Siphiwe Baleka’s Biggest Challenge
The MOVY Masters member went to his homeland of Guinea Bissau to help build the country's swimming infrastructure
Siphiwe Baleka might be undertaking the biggest challenge of his life.
He’s working to increase swimming’s popularity in his ancestral homeland of Guinea Bissau, an African country of about 2 million people. Among his obstacles: the country being among the poorest in the world, a swimming federation that only restarted this year after not being active for 15, no youth swimming programs, and only having two pools he describes as practical for competitive swimmers in the capital, Bissau, which is home to nearly 500,000 people.
Baleka left behind his home, wife, friends, and family, as well as the comforts of the U.S., to pursue this seemingly impossible task that could take years to accomplish.
“I sacrificed everything for what I believed was a glorious destiny, something that was bigger than just me,” he says. “Imagine you have the chance to impact an entire country.”
Baleka hoped to raise the sport’s profile in Guinea Bissau by representing the country at the 2020 Tokyo Olympics in the 50 freestyle through what’s called universality places, which allows countries with under-resourced swimming programs to build the sport through Olympic representation.
But FINA rejected his application based on differing interpretations of application deadlines, a decision the Court of Arbitration for Sport upheld following the appeal of Baleka, 50, who would’ve been Guinea Bissau’s first Olympic swimmer and the oldest Olympic swimmer ever.
“To be quite honest, I felt betrayed by my sport and by FINA,” says Baleka, a member of MOVY Masters. “There was what I call the athletic disappointment. As a swimmer, to compete in the Olympics is the ultimate goal. Of course, I wasn’t expecting to win any medals or anything like that, but I did want to go and swim my best. I was planning to swim fast.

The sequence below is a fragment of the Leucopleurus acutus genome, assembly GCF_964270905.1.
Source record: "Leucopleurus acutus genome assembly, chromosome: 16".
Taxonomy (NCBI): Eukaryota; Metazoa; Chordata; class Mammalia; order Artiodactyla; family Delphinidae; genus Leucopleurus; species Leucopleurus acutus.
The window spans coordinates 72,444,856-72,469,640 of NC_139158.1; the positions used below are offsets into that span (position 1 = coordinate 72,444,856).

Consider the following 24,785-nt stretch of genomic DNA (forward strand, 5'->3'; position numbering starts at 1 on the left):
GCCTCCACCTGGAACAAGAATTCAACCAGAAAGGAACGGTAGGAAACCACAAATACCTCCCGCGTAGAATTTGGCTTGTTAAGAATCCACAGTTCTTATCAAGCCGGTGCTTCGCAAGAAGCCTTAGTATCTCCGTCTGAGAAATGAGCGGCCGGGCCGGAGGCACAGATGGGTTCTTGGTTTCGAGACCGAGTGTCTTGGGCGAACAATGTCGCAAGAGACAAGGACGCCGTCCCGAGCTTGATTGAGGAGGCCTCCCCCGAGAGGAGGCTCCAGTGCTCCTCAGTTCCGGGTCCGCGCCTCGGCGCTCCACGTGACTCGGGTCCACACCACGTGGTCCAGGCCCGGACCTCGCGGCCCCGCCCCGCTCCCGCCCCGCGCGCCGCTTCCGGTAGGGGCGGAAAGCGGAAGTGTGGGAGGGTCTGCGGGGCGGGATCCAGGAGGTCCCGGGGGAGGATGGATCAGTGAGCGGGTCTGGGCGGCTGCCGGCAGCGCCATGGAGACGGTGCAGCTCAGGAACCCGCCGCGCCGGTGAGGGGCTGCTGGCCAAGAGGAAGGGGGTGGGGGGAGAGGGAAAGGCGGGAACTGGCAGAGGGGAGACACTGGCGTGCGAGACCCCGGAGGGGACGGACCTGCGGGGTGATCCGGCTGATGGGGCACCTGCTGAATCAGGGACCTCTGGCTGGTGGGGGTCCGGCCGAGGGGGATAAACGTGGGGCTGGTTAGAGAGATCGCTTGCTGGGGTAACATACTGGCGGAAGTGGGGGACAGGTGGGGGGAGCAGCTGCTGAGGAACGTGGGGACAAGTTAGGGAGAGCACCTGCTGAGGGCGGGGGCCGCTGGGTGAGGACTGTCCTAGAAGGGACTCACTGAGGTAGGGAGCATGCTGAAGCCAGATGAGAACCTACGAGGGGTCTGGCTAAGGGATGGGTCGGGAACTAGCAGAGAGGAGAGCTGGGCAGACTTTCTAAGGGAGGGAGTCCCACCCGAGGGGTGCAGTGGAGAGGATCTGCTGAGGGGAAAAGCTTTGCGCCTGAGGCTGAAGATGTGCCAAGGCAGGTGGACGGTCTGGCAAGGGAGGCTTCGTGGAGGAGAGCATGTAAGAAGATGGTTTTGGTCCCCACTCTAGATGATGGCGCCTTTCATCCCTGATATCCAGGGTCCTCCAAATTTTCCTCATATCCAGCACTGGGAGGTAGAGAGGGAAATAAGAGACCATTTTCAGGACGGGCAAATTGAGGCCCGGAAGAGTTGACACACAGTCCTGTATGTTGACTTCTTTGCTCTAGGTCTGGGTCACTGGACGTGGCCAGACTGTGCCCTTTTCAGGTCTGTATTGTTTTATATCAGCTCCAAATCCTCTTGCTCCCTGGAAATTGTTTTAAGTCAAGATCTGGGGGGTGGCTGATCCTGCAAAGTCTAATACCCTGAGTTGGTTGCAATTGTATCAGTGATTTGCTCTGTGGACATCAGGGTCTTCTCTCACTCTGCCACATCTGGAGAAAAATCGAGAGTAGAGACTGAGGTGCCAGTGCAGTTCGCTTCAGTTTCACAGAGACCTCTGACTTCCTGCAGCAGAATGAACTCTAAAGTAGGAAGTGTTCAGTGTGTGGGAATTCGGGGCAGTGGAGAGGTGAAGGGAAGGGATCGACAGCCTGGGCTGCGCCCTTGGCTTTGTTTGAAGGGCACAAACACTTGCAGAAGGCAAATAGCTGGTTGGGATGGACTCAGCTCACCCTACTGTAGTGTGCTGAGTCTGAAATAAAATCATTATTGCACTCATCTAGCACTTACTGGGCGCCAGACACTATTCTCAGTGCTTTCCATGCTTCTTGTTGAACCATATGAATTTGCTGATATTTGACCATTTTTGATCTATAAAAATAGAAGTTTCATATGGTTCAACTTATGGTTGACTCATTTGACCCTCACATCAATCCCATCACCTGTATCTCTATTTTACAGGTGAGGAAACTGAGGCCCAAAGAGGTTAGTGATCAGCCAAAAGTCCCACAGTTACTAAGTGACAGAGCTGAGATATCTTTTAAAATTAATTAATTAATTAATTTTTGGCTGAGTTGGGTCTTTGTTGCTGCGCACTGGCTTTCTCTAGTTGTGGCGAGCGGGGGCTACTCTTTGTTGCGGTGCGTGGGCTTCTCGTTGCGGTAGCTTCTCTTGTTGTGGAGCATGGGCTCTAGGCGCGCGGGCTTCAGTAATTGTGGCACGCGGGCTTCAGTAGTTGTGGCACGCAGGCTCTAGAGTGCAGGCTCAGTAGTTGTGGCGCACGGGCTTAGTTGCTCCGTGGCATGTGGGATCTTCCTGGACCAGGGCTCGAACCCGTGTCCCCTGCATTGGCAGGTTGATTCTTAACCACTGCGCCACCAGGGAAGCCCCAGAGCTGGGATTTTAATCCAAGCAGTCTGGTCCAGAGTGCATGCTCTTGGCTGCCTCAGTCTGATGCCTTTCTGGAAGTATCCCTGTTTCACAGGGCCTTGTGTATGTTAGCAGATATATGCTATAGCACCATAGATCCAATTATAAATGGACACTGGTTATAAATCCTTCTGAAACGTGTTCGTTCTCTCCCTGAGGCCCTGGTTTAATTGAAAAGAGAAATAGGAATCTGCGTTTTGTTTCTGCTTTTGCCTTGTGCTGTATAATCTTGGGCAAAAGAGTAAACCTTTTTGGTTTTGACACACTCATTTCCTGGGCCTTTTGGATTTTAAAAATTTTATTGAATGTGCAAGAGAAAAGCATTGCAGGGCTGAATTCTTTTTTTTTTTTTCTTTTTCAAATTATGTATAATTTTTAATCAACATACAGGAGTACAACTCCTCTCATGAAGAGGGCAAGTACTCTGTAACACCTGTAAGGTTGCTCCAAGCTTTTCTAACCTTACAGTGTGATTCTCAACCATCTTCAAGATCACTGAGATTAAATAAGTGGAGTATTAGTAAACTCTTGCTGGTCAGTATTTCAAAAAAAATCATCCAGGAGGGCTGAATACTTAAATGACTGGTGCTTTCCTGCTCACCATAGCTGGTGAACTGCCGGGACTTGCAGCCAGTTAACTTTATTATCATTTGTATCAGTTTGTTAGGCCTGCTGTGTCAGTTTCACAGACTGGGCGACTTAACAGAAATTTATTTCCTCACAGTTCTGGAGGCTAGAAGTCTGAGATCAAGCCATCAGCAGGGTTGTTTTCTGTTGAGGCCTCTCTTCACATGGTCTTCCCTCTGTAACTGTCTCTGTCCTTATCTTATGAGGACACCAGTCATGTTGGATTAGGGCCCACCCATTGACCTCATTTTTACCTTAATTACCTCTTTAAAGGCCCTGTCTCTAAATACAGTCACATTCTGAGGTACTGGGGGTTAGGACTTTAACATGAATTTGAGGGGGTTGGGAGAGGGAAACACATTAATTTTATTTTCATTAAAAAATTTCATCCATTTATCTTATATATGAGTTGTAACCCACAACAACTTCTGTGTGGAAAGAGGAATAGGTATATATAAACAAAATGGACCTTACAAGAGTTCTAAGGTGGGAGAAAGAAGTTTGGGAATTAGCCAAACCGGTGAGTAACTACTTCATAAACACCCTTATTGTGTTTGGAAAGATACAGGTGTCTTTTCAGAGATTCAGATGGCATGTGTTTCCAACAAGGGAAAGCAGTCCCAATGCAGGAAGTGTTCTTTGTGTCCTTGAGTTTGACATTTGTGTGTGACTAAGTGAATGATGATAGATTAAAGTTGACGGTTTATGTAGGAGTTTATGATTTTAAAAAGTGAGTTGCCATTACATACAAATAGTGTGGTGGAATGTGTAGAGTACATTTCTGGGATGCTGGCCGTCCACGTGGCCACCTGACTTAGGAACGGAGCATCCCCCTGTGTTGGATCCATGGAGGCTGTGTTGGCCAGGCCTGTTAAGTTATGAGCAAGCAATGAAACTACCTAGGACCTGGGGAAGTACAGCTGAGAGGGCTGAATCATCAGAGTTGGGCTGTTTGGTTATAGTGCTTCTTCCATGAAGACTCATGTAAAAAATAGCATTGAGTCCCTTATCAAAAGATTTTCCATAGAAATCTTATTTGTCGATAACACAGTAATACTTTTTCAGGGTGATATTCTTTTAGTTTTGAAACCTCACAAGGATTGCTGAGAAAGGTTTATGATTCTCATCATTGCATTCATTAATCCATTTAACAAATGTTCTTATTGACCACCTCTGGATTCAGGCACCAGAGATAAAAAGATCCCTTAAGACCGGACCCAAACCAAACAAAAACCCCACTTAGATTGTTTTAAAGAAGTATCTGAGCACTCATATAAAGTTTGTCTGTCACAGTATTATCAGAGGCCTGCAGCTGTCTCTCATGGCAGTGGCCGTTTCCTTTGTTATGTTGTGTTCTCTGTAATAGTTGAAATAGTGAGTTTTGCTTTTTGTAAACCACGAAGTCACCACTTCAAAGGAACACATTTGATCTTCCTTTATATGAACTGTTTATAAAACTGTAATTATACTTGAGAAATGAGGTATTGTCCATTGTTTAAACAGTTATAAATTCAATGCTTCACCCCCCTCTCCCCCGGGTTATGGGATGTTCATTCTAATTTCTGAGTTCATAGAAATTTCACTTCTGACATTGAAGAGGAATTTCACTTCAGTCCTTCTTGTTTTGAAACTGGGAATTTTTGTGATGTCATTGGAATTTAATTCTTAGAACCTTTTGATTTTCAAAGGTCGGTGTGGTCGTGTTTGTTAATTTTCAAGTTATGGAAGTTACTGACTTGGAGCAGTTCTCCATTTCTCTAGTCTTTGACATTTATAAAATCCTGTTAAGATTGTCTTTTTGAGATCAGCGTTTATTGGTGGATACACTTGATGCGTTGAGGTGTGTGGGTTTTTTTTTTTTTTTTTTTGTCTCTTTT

“I felt very bitter that FINA would be so short-sighted. If FINA wanted to promote the Olympic spirit and developing swimming around the world, this was their opportunity to show their goodwill and good faith. It’s a win-win for everyone.”
Baleka, of course, is no stranger to challenges. He holds two U.S. Masters Swimming records, created a workout program for fellow long-haul truckers, and co-wrote a book titled “4 Minute Fit.”
He took on his latest challenge after learning through a DNA test that he descended from the Balanta tribe from West Africa on his father’s side. The Balanta live in several countries, though they represent the largest ethnic group in Guinea Bissau.
As he continues building the sport of swimming in the country, Baleka plans to keep training. He sees on a regular basis how much work he has to do. He swims in a short course meters pool—there are no long course pools in the country—with no lane markings on the bottom or lane lines. Sometimes the water will be green or brown and unswimmable.
Baleka wants to win a gold medal at this year's FINA World Masters Championships after finishing second four times at the meet in 2017.
After that, who knows? His lifelong goal has been to become an Olympian, but the 2024 Paris Olympics don’t hold any special place for him.“My goal is not to compete in Paris in 2024,” Baleka says. “My goal is can I develop someone from Guinea Bissau to compete in the Paris Olympics in 2024. We want Guinea Bissau to be represented. It doesn’t have to be me. If it’s me, then I feel like I didn’t really do my duty to the Guinea Bissau people to help them develop. Guinea Bissau, whoever their best swimmer is apart from me, we want to send them and at least give them that exposure and that motivation so that eight years from now or 12 years from now they have a fairly competitive swimmer. That’s the goal.”
- Human Interest